The historic Sunnylands “special” summit held Feb. 15 and 16 between U.S. President Barack Obama and the leaders of the Association of Southeast Asian Nations produced the Sunnylands Principles. According to the preamble they “will guide our (U.S.-ASEAN) cooperation going forward.” The principles repeated many oft stated general pledges and platitudes but also broke new ground by the U.S. publicly agreeing to some rather lofty ASEAN goals. These include a commitment to adhere to the ASEAN Charter, and to ASEAN centrality and ASEAN-led mechanisms for the evolving regional architecture.

However, for some of the principles, the gap between their realization and current reality is huge. Indeed, it may be that some of the ASEAN leaders do not realize what they have agreed to — or the U.S. interpretation thereof. Or maybe they do — and have a different interpretation of their meaning or do not intend to strive to reach them during their tenure.

Let’s look at some examples like the commitments to “democracy” and to “freedom of navigation.”

Principle No. 4 in the Sunnylands Declaration solemnly proclaims the parties’ “commitment to ensure opportunities for all of our peoples, through strengthening democracy, enhancing good governance and adherence to the rule of law, promoting and protecting human rights and fundamental freedoms, encouraging the promotion of tolerance and moderation, and protecting the environment.”

This sounds wonderful. But ASEAN includes communist dictatorships, military juntas, authoritarian pseudo-democracies and a sultanate. Many members have rather poor recent “human rights” records — at least according to the U.S. interpretation of the term — and their domestic civil liberties are far from the ideal. It is ludicrous to suggest that all ASEAN governments are committed to “strengthening democracy” and “promoting and protecting human rights and fundamental freedoms.” This is not to judge these systems of governance — only to point out the reality of how far the region would have to go to satisfy this principle — at least in U.S. eyes.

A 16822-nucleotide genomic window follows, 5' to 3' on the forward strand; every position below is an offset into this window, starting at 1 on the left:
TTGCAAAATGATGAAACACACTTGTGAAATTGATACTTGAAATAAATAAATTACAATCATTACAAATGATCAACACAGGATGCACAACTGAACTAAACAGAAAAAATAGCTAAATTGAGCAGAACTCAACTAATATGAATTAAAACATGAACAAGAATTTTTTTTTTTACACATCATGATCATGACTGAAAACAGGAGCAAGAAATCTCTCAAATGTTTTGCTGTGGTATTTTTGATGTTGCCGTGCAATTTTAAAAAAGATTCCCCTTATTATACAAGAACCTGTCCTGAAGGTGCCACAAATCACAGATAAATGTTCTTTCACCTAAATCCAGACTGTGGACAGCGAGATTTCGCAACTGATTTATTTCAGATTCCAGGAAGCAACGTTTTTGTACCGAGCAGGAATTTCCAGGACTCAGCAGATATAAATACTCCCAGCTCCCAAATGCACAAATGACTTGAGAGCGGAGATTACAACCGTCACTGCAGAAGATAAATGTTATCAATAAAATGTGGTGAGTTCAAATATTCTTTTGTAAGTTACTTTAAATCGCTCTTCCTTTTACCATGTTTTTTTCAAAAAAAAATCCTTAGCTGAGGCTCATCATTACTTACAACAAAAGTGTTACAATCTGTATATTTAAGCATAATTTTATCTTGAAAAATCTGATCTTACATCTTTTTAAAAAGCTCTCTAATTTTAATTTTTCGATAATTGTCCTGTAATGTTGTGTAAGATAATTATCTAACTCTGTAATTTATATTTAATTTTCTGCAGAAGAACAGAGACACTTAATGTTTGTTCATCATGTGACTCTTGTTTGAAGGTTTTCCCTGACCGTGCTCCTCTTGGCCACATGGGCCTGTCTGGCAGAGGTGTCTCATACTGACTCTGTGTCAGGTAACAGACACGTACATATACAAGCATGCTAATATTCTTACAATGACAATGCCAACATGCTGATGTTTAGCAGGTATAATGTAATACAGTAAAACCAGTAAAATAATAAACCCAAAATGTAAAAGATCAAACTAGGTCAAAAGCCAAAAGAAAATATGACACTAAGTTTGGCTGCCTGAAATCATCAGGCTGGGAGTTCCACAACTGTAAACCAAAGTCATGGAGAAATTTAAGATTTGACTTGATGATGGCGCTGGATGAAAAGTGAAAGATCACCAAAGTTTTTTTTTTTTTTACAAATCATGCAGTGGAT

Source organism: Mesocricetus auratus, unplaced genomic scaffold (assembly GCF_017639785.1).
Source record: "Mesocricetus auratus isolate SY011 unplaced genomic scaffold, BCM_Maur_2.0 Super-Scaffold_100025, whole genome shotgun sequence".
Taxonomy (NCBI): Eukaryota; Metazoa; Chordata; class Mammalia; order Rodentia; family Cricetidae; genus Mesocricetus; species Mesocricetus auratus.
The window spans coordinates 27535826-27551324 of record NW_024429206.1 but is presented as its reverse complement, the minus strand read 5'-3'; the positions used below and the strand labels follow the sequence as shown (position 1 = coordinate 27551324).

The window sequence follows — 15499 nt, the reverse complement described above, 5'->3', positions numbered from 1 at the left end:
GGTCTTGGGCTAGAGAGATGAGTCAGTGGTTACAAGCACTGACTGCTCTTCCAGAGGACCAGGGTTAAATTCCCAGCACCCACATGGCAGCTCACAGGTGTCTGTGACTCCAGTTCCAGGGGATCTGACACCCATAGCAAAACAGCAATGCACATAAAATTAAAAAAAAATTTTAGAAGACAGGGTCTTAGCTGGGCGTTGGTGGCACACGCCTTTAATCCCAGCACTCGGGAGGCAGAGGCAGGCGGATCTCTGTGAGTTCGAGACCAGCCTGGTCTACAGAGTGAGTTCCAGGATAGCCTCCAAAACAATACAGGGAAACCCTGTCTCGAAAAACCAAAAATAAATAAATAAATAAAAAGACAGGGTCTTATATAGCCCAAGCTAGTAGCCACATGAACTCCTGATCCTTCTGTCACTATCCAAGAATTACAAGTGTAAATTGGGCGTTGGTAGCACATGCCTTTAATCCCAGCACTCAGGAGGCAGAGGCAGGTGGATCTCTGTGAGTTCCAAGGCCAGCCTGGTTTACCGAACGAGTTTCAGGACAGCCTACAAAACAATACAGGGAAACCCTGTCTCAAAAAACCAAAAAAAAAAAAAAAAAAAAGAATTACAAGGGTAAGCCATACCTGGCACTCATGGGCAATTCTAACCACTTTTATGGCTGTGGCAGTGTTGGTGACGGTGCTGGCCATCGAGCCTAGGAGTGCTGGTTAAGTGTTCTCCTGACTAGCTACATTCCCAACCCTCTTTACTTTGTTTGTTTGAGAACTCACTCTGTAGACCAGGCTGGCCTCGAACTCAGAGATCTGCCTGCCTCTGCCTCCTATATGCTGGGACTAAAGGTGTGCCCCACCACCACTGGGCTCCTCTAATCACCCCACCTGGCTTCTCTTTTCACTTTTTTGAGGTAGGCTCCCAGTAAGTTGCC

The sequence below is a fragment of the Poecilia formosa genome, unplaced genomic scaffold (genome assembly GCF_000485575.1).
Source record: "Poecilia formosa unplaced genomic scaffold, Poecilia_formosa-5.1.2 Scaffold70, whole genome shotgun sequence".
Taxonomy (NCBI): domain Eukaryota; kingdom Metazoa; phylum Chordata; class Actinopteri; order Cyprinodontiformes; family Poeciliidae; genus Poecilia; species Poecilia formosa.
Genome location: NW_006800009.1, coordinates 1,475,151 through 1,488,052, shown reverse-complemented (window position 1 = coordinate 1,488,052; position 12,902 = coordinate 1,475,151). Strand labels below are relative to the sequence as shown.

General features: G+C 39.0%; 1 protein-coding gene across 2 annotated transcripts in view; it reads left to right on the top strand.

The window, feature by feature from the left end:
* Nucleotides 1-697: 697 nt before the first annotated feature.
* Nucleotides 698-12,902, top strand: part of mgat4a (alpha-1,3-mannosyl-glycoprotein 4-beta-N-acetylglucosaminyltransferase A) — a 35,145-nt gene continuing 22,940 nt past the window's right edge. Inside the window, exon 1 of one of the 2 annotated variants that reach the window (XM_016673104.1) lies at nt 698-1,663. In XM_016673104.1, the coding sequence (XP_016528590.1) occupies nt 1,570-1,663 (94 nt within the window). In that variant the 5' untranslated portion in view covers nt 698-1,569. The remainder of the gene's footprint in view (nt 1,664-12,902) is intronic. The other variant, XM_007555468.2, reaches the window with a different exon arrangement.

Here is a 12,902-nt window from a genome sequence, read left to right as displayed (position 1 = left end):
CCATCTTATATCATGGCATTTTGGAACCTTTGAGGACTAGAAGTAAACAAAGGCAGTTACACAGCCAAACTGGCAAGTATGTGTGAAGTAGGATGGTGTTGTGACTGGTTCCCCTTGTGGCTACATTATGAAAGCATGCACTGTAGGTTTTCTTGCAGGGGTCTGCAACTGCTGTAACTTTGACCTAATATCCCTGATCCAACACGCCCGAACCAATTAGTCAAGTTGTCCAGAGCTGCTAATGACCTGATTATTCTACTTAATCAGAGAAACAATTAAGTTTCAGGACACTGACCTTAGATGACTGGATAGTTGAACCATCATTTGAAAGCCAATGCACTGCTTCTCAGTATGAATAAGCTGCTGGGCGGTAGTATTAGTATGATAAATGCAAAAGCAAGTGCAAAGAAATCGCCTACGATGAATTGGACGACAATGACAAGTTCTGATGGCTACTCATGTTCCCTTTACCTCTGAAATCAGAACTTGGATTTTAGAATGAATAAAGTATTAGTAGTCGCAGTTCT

Or take principle No. 8 : “Shared commitment to maintain peace, security and stability in the region, ensuring maritime security and safety, including the rights of freedom of navigation and overflight and other lawful uses of the seas, and unimpeded lawful maritime commerce as described in the 1982 U.N. Convention on the Law of the Sea (UNCLOS) as well as non-militarization and self-restraint in the conduct of activities.”

To start with, “militarization,” while frequently bandied about nowadays by the U.S., remains undefined — it is “in the eye of the beholder.” The Merriam-Webster dictionary defines “militarization” as “to give a military character to or to adapt for military use.” Under this definition all the claimants to and occupiers of Spratly features — China, Taiwan, Malaysia, the Philippines and Vietnam — have already militarized them. Indeed, all have stationed military personnel there and built airstrips and harbors that can accommodate military aircraft and vessels — and have done so.